• Apply ethical principles to the different options.
  • Resolve any conflicts among ethical principles.
  • Gather the relevant information.
  • State the question or problem.
  • Explore different opinions.
  • Take action.

After settling on a methodology for analyzing different ethical situations we can turn to a broad survey of some of the most relevant issues which face humanity today.

                                     

2. Pest control

Pesticides are used throughout the world in an attempt to control, repel, or kill pest species. Though many species of insect can be commonly identified throughout the world, others may harm human health and well-being while providing a benefit to the overall environment of an area. One example of the phenomenon is a bees ability to sting an individual who may have a serious allergic reaction, though they also play a crucial role in the pollination of an ecosystem. A further example would be various species of bat, which though they can transmit rabies, also help to control mosquito populations.

Perhaps the biggest event in the history of pesticide use is the widespread use of DDT to control various pests, including mosquitoes and lice. Its long-term effects had not been sufficiently documented and thus it was assumed to be of low toxicity. Over time the widespread use of DDT began to have serious environmental and human health consequences. Organisms further up the food chain showed significant amounts of DDT in their tissues and this presence had adverse health effects, for example, the weakening of predatory bird eggshells and fish kills. Adverse effects among humans included endocrine system disruption which can lead to reproductive complications.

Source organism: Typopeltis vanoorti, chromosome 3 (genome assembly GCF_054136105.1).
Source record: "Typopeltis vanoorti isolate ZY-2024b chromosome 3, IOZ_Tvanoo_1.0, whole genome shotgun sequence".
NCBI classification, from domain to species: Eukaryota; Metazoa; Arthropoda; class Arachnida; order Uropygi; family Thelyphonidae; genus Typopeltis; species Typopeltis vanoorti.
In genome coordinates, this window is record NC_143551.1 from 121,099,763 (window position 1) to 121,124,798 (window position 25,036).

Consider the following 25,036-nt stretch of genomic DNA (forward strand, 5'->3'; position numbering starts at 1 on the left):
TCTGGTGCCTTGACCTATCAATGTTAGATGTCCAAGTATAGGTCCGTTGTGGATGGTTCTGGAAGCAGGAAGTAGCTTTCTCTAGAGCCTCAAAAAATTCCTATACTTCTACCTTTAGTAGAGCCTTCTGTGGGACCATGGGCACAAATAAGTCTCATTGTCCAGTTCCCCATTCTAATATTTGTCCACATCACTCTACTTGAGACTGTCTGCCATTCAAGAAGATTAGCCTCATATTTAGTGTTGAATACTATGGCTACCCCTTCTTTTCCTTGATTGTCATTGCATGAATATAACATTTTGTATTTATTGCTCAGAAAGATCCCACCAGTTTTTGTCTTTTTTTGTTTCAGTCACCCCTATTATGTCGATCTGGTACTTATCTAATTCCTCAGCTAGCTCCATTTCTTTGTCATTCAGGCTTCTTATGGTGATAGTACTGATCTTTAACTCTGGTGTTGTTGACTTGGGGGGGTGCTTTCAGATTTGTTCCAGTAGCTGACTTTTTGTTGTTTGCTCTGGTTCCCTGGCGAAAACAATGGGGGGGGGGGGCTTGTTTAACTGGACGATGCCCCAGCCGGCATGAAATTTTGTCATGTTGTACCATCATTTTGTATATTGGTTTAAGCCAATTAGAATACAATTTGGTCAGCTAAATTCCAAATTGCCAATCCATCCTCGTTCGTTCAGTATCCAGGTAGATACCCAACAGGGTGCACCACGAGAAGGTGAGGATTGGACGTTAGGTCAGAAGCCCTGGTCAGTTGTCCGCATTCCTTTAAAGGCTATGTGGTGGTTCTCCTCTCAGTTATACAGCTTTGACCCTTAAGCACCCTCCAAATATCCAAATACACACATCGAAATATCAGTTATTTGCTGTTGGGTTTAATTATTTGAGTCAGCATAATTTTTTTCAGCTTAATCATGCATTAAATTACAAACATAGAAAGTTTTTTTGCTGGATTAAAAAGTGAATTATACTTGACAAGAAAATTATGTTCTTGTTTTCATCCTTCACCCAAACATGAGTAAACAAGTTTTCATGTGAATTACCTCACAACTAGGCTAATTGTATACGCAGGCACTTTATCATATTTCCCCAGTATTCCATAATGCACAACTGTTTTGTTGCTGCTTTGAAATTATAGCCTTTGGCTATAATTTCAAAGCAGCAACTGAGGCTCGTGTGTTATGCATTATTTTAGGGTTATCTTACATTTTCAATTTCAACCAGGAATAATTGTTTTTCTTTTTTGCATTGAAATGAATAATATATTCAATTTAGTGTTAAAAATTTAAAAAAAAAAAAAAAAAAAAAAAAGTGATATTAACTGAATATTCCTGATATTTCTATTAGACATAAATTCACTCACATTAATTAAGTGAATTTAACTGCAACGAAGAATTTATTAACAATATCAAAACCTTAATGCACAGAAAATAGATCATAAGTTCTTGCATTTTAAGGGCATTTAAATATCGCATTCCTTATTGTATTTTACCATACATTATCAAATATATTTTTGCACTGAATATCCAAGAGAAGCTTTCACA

Among the most disruptive pesticides are those dubbed Persistent organic pollutants POPs which do not break down easily in the environment, or if they do they become something equally harmful. Because POPs represent such a threat to organisms within an environment, especially those higher on a food chain, specific international legislation referred to as the Stockholm Convention banned several of them being used. Some of these pollutants are DDT, aldrin, chlordane, dieldrin, endrin, heptachlor, hexachlorobenzene, and toxaphene.